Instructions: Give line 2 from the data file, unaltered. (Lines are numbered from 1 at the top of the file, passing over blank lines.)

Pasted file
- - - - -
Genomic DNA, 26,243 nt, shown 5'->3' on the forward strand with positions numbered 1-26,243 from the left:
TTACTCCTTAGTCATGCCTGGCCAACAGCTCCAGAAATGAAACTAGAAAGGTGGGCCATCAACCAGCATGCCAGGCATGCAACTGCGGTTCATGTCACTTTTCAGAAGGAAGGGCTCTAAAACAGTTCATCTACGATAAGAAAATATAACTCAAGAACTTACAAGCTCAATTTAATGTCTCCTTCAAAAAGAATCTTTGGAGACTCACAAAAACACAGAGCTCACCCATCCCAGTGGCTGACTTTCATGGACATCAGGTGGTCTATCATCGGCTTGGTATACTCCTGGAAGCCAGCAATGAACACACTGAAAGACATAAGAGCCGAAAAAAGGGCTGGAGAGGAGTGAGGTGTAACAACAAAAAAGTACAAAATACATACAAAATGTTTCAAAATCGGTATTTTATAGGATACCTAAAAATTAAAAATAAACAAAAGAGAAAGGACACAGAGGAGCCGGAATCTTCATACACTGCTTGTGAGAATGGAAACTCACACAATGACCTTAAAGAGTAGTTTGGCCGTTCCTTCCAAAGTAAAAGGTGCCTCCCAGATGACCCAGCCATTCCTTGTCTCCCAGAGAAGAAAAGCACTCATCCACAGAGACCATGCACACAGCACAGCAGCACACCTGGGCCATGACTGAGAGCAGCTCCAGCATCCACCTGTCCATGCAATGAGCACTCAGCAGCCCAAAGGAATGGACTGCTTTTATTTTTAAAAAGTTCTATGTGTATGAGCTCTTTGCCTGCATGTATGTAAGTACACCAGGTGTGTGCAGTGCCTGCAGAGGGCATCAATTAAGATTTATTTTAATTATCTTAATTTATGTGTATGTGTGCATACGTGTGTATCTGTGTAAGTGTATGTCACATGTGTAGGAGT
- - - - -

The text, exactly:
TTACTCCTTAGTCATGCCTGGCCAACAGCTCCAGAAATGAAACTAGAAAGGTGGGCCATCAACCAGCATGCCAGGCATGCAACTGCGGTTCATGTCACTTTTCAGAAGGAAGGGCTCTAAAACAGTTCATCTACGATAAGAAAATATAACTCAAGAACTTACAAGCTCAATTTAATGTCTCCTTCAAAAAGAATCTTTGGAGACTCACAAAAACACAGAGCTCACCCATCCCAGTGGCTGACTTTCATGGACATCAGGTGGTCTATCATCGGCTTGGTATACTCCTGGAAGCCAGCAATGAACACACTGAAAGACATAAGAGCCGAAAAAAGGGCTGGAGAGGAGTGAGGTGTAACAACAAAAAAGTACAAAATACATACAAAATGTTTCAAAATCGGTATTTTATAGGATACCTAAAAATTAAAAATAAACAAAAGAGAAAGGACACAGAGGAGCCGGAATCTTCATACACTGCTTGTGAGAATGGAAACTCACACAATGACCTTAAAGAGTAGTTTGGCCGTTCCTTCCAAAGTAAAAGGTGCCTCCCAGATGACCCAGCCATTCCTTGTCTCCCAGAGAAGAAAAGCACTCATCCACAGAGACCATGCACACAGCACAGCAGCACACCTGGGCCATGACTGAGAGCAGCTCCAGCATCCACCTGTCCATGCAATGAGCACTCAGCAGCCCAAAGGAATGGACTGCTTTTATTTTTAAAAAGTTCTATGTGTATGAGCTCTTTGCCTGCATGTATGTAAGTACACCAGGTGTGTGCAGTGCCTGCAGAGGGCATCAATTAAGATTTATTTTAATTATCTTAATTTATGTGTATGTGTGCATACGTGTGTATCTGTGTAAGTGTATGTCACATGTGTAGGAGT